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Sculptfest 2019

"Pause", The Bear in place for 2019-2020 by Carl NelsonFor 27 years the City of Round Rock, Texas, has held the three day SculptFest event.  Along with 60 other artists, I was invited to display my sculpture at SculptFest 2019, and to leave my large bear sculpture “Pause” on display for one year.  Special thanks to Candyce Garrett for making it happen for me.

SculptFest 2019 Stone CarversBeing at SculptFest was a great way to meet other sculptors and see a lot of sculpture.  There were large and small bronzes, cloth and fiber constructions, wood, and of course stone.  I have to admit, I was so involved with the initial setup, talking to the public, and getting to know the other artists that I did not take many pictures of the sculpture.  SculptFest the previous year had 24 of Alan Houser’s large bronze pieces, which made for a surreal occurrence of his work being moved out while Candyce and Jason moved in their stone work.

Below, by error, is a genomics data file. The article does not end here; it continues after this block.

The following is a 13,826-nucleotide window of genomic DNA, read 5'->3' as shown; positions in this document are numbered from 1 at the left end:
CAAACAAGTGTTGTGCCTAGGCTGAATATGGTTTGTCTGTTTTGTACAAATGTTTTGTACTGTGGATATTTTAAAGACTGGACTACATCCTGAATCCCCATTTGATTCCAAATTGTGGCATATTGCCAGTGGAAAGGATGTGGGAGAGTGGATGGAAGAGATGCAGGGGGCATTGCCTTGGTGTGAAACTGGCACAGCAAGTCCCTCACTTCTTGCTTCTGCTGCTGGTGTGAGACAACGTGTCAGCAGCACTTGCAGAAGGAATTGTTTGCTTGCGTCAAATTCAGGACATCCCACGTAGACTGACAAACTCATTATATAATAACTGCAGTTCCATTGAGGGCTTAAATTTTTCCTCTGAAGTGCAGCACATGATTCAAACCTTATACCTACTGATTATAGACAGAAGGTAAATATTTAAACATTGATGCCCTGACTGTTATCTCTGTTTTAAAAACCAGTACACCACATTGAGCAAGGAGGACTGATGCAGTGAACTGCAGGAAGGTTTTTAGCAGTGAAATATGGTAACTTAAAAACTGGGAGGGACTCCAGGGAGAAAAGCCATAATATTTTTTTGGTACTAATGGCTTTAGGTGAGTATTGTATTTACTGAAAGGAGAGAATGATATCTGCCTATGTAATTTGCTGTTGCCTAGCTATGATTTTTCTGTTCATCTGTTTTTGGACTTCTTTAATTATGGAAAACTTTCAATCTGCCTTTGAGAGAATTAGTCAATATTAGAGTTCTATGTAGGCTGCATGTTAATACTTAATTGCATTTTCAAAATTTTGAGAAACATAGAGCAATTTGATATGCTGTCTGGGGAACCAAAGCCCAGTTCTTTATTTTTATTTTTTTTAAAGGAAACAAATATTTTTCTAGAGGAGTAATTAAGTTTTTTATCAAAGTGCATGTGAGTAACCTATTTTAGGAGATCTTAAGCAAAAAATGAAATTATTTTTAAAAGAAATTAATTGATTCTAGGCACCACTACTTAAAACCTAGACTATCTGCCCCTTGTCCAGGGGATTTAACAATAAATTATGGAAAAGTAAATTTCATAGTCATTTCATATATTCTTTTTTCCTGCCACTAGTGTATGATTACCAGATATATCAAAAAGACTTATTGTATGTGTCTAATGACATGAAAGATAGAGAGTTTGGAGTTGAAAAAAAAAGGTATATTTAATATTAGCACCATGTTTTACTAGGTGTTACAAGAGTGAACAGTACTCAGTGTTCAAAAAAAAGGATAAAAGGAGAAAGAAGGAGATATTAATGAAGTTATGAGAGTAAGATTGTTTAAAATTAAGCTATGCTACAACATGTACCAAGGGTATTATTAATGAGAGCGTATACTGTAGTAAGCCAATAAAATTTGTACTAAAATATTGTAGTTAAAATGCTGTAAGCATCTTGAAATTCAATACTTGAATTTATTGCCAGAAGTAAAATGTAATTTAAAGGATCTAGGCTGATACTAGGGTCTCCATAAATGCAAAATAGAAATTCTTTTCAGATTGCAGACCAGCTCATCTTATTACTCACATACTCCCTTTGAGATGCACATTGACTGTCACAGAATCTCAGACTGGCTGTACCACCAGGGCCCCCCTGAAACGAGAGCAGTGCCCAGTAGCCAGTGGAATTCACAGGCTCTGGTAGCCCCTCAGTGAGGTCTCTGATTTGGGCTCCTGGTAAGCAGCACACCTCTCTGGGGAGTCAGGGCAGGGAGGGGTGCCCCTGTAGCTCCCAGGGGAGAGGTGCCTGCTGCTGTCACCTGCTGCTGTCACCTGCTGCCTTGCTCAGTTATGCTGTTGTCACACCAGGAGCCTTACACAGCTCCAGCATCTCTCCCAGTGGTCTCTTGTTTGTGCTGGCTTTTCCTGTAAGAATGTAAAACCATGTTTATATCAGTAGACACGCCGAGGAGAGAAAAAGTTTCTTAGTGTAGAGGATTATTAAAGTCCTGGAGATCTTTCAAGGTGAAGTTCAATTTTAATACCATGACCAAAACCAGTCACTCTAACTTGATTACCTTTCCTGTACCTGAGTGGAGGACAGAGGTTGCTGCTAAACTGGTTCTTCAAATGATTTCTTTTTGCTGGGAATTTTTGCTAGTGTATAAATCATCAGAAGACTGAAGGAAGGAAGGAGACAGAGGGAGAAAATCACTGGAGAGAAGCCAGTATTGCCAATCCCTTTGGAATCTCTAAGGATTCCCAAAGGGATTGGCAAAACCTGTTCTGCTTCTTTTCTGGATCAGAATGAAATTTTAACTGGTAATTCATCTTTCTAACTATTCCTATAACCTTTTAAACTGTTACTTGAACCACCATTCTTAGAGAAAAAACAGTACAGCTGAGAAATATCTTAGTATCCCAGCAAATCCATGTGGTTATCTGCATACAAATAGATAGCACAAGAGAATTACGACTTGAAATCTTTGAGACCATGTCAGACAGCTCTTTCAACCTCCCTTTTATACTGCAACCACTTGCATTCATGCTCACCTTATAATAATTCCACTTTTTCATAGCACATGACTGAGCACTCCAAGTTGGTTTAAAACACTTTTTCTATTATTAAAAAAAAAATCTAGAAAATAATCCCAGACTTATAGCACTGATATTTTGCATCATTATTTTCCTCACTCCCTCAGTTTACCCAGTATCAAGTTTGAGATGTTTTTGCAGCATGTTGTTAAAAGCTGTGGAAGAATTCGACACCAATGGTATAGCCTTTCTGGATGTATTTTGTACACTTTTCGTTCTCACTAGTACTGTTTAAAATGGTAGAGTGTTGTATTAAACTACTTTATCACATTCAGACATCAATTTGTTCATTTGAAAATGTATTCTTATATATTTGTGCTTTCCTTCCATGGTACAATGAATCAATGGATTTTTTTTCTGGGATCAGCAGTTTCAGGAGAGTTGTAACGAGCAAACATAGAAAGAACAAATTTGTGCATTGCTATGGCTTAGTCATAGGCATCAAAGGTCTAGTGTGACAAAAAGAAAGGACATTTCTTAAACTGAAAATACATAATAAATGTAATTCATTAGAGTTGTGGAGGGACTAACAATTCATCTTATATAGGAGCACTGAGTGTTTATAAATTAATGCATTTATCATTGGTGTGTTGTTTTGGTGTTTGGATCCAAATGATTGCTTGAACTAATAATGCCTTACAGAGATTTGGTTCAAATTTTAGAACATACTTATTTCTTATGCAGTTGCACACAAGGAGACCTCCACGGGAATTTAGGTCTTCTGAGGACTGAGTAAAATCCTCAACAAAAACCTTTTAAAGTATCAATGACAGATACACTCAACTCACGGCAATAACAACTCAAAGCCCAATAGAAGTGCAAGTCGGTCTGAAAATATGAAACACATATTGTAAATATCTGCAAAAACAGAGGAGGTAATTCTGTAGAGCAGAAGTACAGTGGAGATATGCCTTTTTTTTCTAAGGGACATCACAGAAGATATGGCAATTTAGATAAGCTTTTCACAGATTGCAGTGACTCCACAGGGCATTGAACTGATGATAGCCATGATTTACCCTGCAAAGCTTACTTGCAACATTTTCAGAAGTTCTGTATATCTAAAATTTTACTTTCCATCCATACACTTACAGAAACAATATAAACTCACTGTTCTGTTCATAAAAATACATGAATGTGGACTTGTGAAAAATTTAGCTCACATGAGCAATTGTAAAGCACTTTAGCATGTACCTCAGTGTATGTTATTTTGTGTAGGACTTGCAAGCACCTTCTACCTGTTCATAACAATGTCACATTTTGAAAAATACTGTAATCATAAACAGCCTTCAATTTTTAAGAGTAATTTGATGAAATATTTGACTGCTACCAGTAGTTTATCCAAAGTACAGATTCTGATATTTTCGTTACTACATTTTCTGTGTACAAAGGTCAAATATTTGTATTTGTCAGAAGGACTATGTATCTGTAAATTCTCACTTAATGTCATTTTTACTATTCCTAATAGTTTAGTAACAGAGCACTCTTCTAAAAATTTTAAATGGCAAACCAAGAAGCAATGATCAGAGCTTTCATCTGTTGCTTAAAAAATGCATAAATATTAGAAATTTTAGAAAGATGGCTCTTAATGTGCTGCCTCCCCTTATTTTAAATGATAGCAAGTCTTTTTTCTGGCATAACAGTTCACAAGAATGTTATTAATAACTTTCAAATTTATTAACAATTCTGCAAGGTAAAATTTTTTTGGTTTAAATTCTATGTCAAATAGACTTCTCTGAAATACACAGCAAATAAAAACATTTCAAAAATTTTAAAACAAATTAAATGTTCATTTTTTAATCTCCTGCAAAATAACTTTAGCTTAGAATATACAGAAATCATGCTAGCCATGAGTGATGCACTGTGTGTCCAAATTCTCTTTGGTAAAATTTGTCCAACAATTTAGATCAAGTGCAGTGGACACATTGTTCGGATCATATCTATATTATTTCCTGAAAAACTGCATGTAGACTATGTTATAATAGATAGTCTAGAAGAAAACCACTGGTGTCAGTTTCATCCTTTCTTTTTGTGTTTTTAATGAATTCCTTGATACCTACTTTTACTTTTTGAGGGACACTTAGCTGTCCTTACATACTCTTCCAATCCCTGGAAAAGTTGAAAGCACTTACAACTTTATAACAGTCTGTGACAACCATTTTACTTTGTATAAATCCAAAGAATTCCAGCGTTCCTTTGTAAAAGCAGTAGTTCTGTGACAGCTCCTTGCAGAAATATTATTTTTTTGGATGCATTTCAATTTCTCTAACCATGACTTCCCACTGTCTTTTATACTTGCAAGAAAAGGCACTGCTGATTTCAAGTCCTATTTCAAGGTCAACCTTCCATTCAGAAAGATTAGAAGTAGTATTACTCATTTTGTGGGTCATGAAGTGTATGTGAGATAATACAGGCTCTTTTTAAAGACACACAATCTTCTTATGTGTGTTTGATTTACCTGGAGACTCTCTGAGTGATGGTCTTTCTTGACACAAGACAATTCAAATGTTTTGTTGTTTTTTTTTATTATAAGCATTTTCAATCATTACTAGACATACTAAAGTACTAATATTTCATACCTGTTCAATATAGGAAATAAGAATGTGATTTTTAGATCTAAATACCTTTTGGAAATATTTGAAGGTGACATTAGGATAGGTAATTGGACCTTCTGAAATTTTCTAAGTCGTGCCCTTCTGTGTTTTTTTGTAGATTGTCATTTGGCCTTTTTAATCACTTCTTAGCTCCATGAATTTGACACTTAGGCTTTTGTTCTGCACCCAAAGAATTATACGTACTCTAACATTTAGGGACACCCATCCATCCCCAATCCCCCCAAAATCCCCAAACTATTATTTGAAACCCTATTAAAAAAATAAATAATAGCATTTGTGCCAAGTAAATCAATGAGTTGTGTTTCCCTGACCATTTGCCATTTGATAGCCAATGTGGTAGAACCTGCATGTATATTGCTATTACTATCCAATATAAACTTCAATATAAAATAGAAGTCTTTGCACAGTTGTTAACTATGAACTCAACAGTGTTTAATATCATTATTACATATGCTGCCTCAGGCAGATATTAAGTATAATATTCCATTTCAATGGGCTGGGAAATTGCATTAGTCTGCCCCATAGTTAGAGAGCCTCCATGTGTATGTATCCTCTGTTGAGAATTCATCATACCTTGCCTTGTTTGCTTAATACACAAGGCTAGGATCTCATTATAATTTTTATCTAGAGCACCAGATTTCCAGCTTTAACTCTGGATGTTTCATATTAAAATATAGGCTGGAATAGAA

Photo: I felt very honored to be a part of the group of stone carvers Candyce asked to participate in the event (left to right) Myself,  Larry Yazzie, Jason Quigno, Tony Lee, Candyce Jones Garrett, Cliff Fragua, Ray Scott, Adrian Wall and Jon DeCelles.]

I also traded off between my Sculptor hat and my NWSSA hat while a part of SculptFest, including in conversations with Joe Kenny, president of the Texas Society of Sculptors.  We talked about NWSSA’s support of a new veterans sculpting program, and Joe put us in touch with Continental Cut Stone who donated 3000 lbs of limestone from their bone yard for use in support of our efforts.  Jason Quigno accompanied me to select and pickup stone from Continental.   

Our visit to the Continental Cut Stone boneyard and this is a small fraction.  Jason Quigno immediately had to figure out how to take this quarry block home, or at least have his photo taken with it 

Given that I drove the boom truck from Washington to Texas, I also had the opportunity to visit other stone yards and quarries on the way home.  Marble Falls, Texas is home to Coldspring Granite and Sandra D. Connors, who has much wisdom in selling stone to sculptors, is the holder of the keys to the Coldspring Granite Texas candy store.  She gave Jason Quigno, Larry Yazzie, and me a tour of their stone yard and arranged for their quarry manager, Terry, to take us into the quarry to explain how they do it. The yard and quarry are an impressive place to shop. If you ever need reds or dark grey-black granite, contact Sandra.  And by the way, Marble Falls is misnamed, there is no marble there.